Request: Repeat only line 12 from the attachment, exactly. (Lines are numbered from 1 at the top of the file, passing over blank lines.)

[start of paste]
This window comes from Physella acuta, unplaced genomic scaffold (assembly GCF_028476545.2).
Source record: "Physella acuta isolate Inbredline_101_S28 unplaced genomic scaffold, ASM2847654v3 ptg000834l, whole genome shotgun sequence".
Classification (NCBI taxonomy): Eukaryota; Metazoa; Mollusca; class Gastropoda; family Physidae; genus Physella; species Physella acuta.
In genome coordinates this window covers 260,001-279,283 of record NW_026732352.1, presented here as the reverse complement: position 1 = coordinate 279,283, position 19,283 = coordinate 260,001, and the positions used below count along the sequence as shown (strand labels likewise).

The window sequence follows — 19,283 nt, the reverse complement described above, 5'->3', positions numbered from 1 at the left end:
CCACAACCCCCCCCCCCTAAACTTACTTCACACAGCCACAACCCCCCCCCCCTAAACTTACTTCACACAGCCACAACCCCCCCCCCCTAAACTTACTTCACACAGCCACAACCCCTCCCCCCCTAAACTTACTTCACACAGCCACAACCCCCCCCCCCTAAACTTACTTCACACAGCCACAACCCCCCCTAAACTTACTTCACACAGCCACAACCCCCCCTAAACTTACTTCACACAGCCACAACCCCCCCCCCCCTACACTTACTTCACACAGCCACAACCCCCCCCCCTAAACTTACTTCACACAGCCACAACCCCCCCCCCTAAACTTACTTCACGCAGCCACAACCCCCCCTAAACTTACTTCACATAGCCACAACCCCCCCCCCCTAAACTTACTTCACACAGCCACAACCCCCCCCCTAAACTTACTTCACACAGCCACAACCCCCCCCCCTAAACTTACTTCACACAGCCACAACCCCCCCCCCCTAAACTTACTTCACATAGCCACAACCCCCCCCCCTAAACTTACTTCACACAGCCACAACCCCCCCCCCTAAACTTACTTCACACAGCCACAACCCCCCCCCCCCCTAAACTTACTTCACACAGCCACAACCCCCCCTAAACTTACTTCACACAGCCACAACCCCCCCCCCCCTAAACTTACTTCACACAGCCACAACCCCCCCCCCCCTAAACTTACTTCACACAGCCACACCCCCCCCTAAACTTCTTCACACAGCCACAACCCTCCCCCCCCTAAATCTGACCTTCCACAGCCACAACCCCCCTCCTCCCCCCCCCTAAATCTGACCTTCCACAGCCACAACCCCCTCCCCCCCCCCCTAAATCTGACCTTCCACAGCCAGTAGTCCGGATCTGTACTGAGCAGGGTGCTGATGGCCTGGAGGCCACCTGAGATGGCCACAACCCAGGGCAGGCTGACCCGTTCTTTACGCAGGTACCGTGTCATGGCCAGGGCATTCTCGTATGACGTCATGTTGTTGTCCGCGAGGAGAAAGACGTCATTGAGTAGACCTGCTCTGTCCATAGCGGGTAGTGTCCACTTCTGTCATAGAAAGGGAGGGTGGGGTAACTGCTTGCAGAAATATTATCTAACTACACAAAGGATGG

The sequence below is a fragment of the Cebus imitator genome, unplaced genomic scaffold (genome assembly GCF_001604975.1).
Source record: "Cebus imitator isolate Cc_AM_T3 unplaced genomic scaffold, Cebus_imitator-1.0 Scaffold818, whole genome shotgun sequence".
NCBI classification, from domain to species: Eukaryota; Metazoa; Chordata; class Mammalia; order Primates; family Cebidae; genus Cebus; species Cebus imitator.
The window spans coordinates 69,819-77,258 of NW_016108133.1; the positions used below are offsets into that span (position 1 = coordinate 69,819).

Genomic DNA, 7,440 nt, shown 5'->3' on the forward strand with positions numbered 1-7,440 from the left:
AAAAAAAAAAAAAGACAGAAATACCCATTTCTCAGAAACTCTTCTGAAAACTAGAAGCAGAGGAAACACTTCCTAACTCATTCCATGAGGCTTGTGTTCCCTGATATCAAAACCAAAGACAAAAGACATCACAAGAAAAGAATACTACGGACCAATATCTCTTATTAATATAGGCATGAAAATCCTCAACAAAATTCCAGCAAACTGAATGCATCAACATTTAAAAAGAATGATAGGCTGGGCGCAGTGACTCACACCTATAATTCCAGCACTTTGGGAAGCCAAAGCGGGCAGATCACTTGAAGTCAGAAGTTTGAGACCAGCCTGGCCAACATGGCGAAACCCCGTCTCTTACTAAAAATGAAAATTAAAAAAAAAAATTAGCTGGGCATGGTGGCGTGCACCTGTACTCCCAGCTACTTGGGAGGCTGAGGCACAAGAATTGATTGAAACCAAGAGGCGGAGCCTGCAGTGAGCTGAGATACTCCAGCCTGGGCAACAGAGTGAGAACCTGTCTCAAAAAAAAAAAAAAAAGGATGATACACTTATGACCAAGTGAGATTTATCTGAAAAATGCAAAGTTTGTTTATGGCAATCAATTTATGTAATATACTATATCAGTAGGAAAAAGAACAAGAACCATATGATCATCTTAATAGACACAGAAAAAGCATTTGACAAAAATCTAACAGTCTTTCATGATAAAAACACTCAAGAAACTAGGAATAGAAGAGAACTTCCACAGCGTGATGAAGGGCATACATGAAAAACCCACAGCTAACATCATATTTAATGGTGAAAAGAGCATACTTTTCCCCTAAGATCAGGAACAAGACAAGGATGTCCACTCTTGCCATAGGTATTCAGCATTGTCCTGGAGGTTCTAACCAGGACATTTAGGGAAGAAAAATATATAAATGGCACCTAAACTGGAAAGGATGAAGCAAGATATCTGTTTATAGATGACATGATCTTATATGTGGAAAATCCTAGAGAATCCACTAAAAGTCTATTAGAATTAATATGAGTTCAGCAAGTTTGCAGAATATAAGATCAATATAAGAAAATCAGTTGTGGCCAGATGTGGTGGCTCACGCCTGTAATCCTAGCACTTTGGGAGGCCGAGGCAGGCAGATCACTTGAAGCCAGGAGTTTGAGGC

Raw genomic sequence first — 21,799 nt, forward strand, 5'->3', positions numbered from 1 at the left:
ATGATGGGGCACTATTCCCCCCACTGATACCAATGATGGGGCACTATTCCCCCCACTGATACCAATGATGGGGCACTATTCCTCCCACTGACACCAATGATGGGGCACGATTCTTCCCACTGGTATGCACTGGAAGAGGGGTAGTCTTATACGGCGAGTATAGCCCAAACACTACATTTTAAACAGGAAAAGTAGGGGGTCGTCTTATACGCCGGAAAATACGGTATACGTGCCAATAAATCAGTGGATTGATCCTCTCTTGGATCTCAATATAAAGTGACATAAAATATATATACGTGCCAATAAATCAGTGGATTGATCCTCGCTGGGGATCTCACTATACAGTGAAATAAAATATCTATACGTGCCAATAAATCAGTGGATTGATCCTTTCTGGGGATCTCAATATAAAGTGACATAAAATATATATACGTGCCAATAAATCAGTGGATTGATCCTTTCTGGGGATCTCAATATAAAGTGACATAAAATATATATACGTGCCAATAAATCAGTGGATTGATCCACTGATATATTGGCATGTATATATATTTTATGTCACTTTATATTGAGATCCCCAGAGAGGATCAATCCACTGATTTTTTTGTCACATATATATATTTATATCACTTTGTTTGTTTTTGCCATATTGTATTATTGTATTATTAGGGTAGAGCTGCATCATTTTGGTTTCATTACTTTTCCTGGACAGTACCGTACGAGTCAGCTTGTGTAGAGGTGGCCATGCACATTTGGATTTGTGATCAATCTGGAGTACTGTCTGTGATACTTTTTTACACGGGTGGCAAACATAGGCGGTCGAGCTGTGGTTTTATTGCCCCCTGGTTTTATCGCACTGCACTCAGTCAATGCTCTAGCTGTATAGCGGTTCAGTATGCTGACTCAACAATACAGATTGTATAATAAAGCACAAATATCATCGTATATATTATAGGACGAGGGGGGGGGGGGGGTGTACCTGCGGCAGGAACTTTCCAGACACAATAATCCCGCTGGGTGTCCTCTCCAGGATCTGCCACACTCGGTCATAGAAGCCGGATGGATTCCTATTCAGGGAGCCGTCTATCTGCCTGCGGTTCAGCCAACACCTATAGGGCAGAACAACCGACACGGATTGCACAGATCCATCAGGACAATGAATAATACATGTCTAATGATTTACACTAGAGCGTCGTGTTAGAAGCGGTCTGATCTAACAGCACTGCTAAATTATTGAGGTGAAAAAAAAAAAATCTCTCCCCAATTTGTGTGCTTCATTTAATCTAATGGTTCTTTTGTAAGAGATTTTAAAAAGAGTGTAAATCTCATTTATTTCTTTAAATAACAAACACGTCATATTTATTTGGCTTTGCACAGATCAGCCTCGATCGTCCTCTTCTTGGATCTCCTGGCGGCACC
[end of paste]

AAAAAAAAAAAAAGACAGAAATACCCATTTCTCAGAAACTCTTCTGAAAACTAGAAGCAGAGGAAACACTTCCTAACTCATTCCATGAGGCTTGTGTTCCCTGATATCAAAACCAAAGACAAAAGACATCACAAGAAAAGAATACTACGGACCAATATCTCTTATTAATATAGGCATGAAAATCCTCAACAAAATTCCAGCAAACTGAATGCATCAACATTTAAAAAGAATGATAGGCTGGGCGCAGTGACTCACACCTATAATTCCAGCACTTTGGGAAGCCAAAGCGGGCAGATCACTTGAAGTCAGAAGTTTGAGACCAGCCTGGCCAACATGGCGAAACCCCGTCTCTTACTAAAAATGAAAATTAAAAAAAAAAATTAGCTGGGCATGGTGGCGTGCACCTGTACTCCCAGCTACTTGGGAGGCTGAGGCACAAGAATTGATTGAAACCAAGAGGCGGAGCCTGCAGTGAGCTGAGATACTCCAGCCTGGGCAACAGAGTGAGAACCTGTCTCAAAAAAAAAAAAAAAAGGATGATACACTTATGACCAAGTGAGATTTATCTGAAAAATGCAAAGTTTGTTTATGGCAATCAATTTATGTAATATACTATATCAGTAGGAAAAAGAACAAGAACCATATGATCATCTTAATAGACACAGAAAAAGCATTTGACAAAAATCTAACAGTCTTTCATGATAAAAACACTCAAGAAACTAGGAATAGAAGAGAACTTCCACAGCGTGATGAAGGGCATACATGAAAAACCCACAGCTAACATCATATTTAATGGTGAAAAGAGCATACTTTTCCCCTAAGATCAGGAACAAGACAAGGATGTCCACTCTTGCCATAGGTATTCAGCATTGTCCTGGAGGTTCTAACCAGGACATTTAGGGAAGAAAAATATATAAATGGCACCTAAACTGGAAAGGATGAAGCAAGATATCTGTTTATAGATGACATGATCTTATATGTGGAAAATCCTAGAGAATCCACTAAAAGTCTATTAGAATTAATATGAGTTCAGCAAGTTTGCAGAATATAAGATCAATATAAGAAAATCAGTTGTGGCCAGATGTGGTGGCTCACGCCTGTAATCCTAGCACTTTGGGAGGCCGAGGCAGGCAGATCACTTGAAGCCAGGAGTTTGAGGC